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Dev Biol. 2000 Jun 15;222(2):289-95.

Analysis of mouse fertilin in wild-type and fertilin beta(-/-) sperm: evidence for C-terminal modification, alpha/beta dimerization, and lack of essential role of fertilin alpha in sperm-egg fusion.

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Section of Molecular and Cellular Biology, University of California at Davis, Davis, California, 95616, USA.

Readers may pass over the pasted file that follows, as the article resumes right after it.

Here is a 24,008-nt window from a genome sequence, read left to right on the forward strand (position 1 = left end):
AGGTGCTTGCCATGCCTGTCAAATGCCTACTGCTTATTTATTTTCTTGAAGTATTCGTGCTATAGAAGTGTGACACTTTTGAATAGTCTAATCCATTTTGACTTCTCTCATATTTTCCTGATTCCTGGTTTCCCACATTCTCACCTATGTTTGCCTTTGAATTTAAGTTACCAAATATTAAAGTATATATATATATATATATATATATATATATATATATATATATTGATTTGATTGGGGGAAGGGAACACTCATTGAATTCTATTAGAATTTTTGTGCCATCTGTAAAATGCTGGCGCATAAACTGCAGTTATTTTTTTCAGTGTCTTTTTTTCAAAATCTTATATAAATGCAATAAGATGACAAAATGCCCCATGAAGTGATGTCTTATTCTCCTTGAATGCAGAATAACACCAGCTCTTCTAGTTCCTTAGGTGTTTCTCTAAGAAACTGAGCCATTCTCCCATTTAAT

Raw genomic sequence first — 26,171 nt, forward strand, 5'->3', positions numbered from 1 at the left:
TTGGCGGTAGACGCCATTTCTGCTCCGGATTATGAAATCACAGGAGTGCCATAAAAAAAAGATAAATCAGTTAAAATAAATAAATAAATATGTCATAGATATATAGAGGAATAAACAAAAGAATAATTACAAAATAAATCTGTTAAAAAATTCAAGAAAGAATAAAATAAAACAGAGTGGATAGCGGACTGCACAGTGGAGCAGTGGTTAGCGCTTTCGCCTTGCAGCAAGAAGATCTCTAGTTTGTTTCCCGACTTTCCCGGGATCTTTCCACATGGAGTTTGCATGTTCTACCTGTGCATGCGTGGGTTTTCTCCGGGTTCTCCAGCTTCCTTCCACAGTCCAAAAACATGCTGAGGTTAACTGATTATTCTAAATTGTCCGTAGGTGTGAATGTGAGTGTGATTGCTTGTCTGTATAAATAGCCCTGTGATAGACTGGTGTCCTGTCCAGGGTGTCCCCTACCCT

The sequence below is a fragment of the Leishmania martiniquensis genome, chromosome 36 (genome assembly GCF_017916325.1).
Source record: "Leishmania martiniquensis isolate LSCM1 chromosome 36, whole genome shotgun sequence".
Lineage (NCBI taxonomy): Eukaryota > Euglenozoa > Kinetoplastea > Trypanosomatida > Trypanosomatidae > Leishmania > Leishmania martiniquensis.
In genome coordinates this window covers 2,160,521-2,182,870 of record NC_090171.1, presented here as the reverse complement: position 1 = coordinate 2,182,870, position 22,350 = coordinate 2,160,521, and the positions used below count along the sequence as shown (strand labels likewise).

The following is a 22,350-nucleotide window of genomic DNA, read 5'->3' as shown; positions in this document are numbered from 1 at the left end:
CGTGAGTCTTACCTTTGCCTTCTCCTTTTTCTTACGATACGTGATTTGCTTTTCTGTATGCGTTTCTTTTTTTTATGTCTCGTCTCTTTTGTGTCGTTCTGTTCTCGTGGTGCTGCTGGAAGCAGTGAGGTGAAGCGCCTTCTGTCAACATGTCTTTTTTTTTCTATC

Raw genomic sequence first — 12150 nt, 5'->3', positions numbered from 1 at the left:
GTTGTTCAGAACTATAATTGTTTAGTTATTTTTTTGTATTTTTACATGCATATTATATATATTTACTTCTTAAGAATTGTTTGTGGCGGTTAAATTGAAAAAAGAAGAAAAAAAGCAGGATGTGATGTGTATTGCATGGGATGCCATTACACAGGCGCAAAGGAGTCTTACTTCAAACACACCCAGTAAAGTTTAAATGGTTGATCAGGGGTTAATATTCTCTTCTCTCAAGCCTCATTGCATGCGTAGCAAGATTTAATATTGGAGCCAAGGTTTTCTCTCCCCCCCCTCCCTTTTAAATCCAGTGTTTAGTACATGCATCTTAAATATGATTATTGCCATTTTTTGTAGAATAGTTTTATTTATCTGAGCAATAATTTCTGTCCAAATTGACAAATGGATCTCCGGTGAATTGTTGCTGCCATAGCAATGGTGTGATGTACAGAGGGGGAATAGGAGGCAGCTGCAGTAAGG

The sperm surface protein fertilin functions in sperm-egg interaction. On guinea pig and bovine sperm, fertilin is a heterodimer of alpha and beta subunits. Both subunits are initially synthesized as precursors and then proteolytically processed by removing N-terminal domains. Since the mouse is currently the main mammalian species in which fertilization is studied, in the present report, we analyzed the structure, processing, and expression of fertilin in mouse. We found that the processing of mouse fertilin beta occurs during epididymal maturation and involves changes in the cytoplasmic tail domain as well as the N-terminal domains. Although we (R. Yuan et al., 1997, J. Cell Biol. 137, 105-112) and others (M. S. Chen et al., 1999, J. Cell Biol. 144, 549-561) have previously reported that mature fertilin beta is 55-57 kDa, here we show that 55 kDa is an unrelated protein in the sperm extract which cross-reacts with an antibody that recognizes precursor, but not mature, fertilin beta. Comparison of Western blots of wild-type and fertilin beta knockout sperm revealed that authentic, mature fertilin beta is 45 kDa. We also obtained direct evidence that mouse fertilin alpha and beta exist as a heterodimer. In addition, we found that in mice lacking the fertilin beta subunit, fertilin alpha is absent from mature sperm. A widely proposed model for sperm-egg fusion suggests that fertilin alpha is the sperm component that promotes membrane fusion by undergoing a conformational change that exposes a virus-like, hydrophobic fusion peptide. Because sperm lacking fertilin alpha and fertilin beta can fuse with eggs at 50% the wild-type rate, this model is called into question. The results suggest instead that other gamete surface molecules act to promote membrane fusion and that fertilin's role in gamete fusion is in sperm-egg plasma membrane adhesion.

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